Spanish Carnival Guide: Customs, Cities, and Dates

La Taronjada carnival celebration in Barcelona
Francisco Goncalves / Getty Images

Carnival in Spain, like everywhere else in the world, marks the start of Lent, a Christian religious observance. Carnival is held on Sundays and is similar to the Mardi Gras (Fat Tuesday) celebrations in the United States. These events honor life, fun, and excess before the beginning of the somber Lenten season. Holy Week, which immediately precedes Easter Sunday, is known as Semana Santa and is also widely observed throughout Spain.

Many cities in Spain take part in the festivities, so if you're traveling to Spain, here are the top places to experience Carnival. 

The Best Cities in Spain for Carnival

Not all cities in Spain honor Carnival equally. If you're looking for a more raucous or tame version of Fat Tuesday, there is a city with a celebration tailored to your taste. This guide can help you decide which city's celebration will be best for you.

  • Tenerife plans the most glamorous of all the Carnival celebrations. This southern city's version of Carnival most resembles the world-famous event in Rio de Janeiro. Since Santa Cruz de Tenerife is closer to Africa than Europe, you can expect the weather to be quite warm.
  • The Carnival in the city of Cadiz is unique as it features free sea urchin tastings for visitors, as well as a healthy dose of music and comedy added to the mix. It is considered to be a "light-hearted" carnival atmosphere.
  • Carnival in Sitges is not for the faint of heart. The large gay community in town has made this Carnival one of the wildest affairs in Spain, guaranteeing fun for all. There are major events and a carnival parade. The Sitges Gay Carnival, a separate event, takes place 4 days before the regular Sitges Carnival with huge parties in gay bars.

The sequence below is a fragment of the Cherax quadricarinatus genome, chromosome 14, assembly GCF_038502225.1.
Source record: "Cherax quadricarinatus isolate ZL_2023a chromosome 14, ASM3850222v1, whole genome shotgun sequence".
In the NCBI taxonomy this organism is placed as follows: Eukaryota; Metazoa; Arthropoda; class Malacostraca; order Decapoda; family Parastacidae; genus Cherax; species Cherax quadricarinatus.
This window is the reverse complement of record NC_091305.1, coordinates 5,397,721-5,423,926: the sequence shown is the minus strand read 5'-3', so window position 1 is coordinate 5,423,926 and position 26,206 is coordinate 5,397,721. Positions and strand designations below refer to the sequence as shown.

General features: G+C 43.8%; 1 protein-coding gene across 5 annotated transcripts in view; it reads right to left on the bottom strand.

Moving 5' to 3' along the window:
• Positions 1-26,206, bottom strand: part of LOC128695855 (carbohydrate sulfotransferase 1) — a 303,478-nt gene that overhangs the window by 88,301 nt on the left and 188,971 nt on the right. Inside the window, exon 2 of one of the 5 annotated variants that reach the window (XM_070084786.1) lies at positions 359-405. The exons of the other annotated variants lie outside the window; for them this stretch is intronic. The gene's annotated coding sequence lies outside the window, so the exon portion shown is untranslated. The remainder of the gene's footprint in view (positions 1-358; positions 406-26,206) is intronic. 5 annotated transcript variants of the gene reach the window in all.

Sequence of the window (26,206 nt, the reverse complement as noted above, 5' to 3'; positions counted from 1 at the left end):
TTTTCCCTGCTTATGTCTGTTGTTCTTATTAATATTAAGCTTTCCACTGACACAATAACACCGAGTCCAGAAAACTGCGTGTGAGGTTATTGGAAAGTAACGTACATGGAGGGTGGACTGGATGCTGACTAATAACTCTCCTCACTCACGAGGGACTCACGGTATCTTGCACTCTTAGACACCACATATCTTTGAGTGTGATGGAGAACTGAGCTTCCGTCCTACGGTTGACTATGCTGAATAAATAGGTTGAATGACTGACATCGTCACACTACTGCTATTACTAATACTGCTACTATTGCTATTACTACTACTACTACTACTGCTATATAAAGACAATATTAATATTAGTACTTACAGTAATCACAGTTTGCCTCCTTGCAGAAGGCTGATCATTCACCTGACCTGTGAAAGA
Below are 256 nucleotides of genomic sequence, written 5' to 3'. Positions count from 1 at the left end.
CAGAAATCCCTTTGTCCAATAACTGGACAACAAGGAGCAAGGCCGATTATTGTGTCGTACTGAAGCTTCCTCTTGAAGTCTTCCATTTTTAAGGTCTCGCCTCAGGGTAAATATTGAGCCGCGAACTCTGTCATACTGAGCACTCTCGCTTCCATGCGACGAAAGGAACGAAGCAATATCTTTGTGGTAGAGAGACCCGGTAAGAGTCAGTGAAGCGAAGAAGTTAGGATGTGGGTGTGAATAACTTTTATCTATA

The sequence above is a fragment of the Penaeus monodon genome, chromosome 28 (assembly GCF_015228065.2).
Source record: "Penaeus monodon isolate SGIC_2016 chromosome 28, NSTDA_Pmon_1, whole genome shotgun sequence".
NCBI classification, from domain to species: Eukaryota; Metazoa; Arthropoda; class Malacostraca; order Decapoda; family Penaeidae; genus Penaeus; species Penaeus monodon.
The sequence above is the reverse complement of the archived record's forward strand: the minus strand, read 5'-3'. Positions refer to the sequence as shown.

• It's no surprise that a city like Madrid that has everything would have a large Carnival celebration. You will see fanfare just about everywhere, but you can expect most of the action to be in the Chueca district, which is Madrid's largest gay neighborhood. There are events for everyone including sardine-themed festivities. The carnival ends with the "burying of the sardine," to end the parties, and chocolate sardines are a carnival treat. Restaurants also include chocolate sardines in their menu during Carnival.
  • Ciudad de Rodrigo's Carnival event is unlike any other in Spain. You won't find parades or colorful costumes. Instead, this city plans a bullfighting event where the public is invited to get involved and have a fight with a young bull.
  • The seaside town of Vilanova continued to hold Carnival celebrations during Francisco Franco's rule, despite the fact that the dictator banned it. This city's festivities begin with a meringue fight on Thursday and go well up until midnight on Fat Tuesday. The processions feature locals in traditional dress. 
  • Barcelona isn't well known for its Carnival, but it does have one big parade each year that is worth heading to see if you're in town. The venue changes each year but it always takes place on Carnival Saturday instead of Sunday. With the parade, the arrival of King Carnival starts things off and, like in Madrid, the season ends with a sardine burial. 
  • Villanueva de la Vera's take on Carnival includes a giant puppet that is called the Peropalo. During the event, Peropalo is "brought to justice." You will see lots of drinking in the streets, as well as a donkey that is paraded around the town, though the reason for this tradition remains unclear.

Carnival Starting Dates in Spain    

  • Carnival 2020 February 23, 2020
  • Carnival 2021 February 14, 2021